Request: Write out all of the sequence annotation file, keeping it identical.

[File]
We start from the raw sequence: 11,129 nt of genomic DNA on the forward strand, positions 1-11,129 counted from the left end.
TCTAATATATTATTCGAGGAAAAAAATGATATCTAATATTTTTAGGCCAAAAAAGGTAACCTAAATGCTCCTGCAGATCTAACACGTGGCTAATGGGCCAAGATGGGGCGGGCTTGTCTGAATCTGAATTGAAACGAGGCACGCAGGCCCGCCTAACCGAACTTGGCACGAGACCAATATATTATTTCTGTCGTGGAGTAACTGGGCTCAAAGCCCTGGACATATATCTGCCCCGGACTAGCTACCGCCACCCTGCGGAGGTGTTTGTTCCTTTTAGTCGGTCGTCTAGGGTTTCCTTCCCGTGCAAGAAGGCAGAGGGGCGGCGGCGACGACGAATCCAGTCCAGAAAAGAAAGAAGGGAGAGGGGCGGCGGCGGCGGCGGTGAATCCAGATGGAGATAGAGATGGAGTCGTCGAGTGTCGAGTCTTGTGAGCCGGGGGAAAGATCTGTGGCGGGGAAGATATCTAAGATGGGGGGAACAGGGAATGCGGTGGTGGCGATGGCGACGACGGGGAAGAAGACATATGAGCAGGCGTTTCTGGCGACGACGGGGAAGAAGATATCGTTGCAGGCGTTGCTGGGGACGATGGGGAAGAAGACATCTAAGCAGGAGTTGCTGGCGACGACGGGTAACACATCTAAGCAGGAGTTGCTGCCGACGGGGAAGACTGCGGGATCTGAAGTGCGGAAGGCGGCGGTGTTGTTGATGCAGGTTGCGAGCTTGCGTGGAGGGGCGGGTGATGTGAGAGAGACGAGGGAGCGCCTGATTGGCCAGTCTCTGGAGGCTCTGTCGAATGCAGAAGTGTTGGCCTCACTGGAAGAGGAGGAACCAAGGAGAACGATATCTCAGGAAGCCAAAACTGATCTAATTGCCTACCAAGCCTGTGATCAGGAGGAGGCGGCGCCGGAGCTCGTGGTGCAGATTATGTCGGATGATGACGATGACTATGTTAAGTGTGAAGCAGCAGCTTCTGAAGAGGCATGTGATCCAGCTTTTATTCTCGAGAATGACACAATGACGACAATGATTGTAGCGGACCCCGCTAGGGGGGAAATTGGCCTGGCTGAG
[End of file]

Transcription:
We start from the raw sequence: 11,129 nt of genomic DNA on the forward strand, positions 1-11,129 counted from the left end.
TCTAATATATTATTCGAGGAAAAAAATGATATCTAATATTTTTAGGCCAAAAAAGGTAACCTAAATGCTCCTGCAGATCTAACACGTGGCTAATGGGCCAAGATGGGGCGGGCTTGTCTGAATCTGAATTGAAACGAGGCACGCAGGCCCGCCTAACCGAACTTGGCACGAGACCAATATATTATTTCTGTCGTGGAGTAACTGGGCTCAAAGCCCTGGACATATATCTGCCCCGGACTAGCTACCGCCACCCTGCGGAGGTGTTTGTTCCTTTTAGTCGGTCGTCTAGGGTTTCCTTCCCGTGCAAGAAGGCAGAGGGGCGGCGGCGACGACGAATCCAGTCCAGAAAAGAAAGAAGGGAGAGGGGCGGCGGCGGCGGCGGTGAATCCAGATGGAGATAGAGATGGAGTCGTCGAGTGTCGAGTCTTGTGAGCCGGGGGAAAGATCTGTGGCGGGGAAGATATCTAAGATGGGGGGAACAGGGAATGCGGTGGTGGCGATGGCGACGACGGGGAAGAAGACATATGAGCAGGCGTTTCTGGCGACGACGGGGAAGAAGATATCGTTGCAGGCGTTGCTGGGGACGATGGGGAAGAAGACATCTAAGCAGGAGTTGCTGGCGACGACGGGTAACACATCTAAGCAGGAGTTGCTGCCGACGGGGAAGACTGCGGGATCTGAAGTGCGGAAGGCGGCGGTGTTGTTGATGCAGGTTGCGAGCTTGCGTGGAGGGGCGGGTGATGTGAGAGAGACGAGGGAGCGCCTGATTGGCCAGTCTCTGGAGGCTCTGTCGAATGCAGAAGTGTTGGCCTCACTGGAAGAGGAGGAACCAAGGAGAACGATATCTCAGGAAGCCAAAACTGATCTAATTGCCTACCAAGCCTGTGATCAGGAGGAGGCGGCGCCGGAGCTCGTGGTGCAGATTATGTCGGATGATGACGATGACTATGTTAAGTGTGAAGCAGCAGCTTCTGAAGAGGCATGTGATCCAGCTTTTATTCTCGAGAATGACACAATGACGACAATGATTGTAGCGGACCCCGCTAGGGGGGAAATTGGCCTGGCTGAG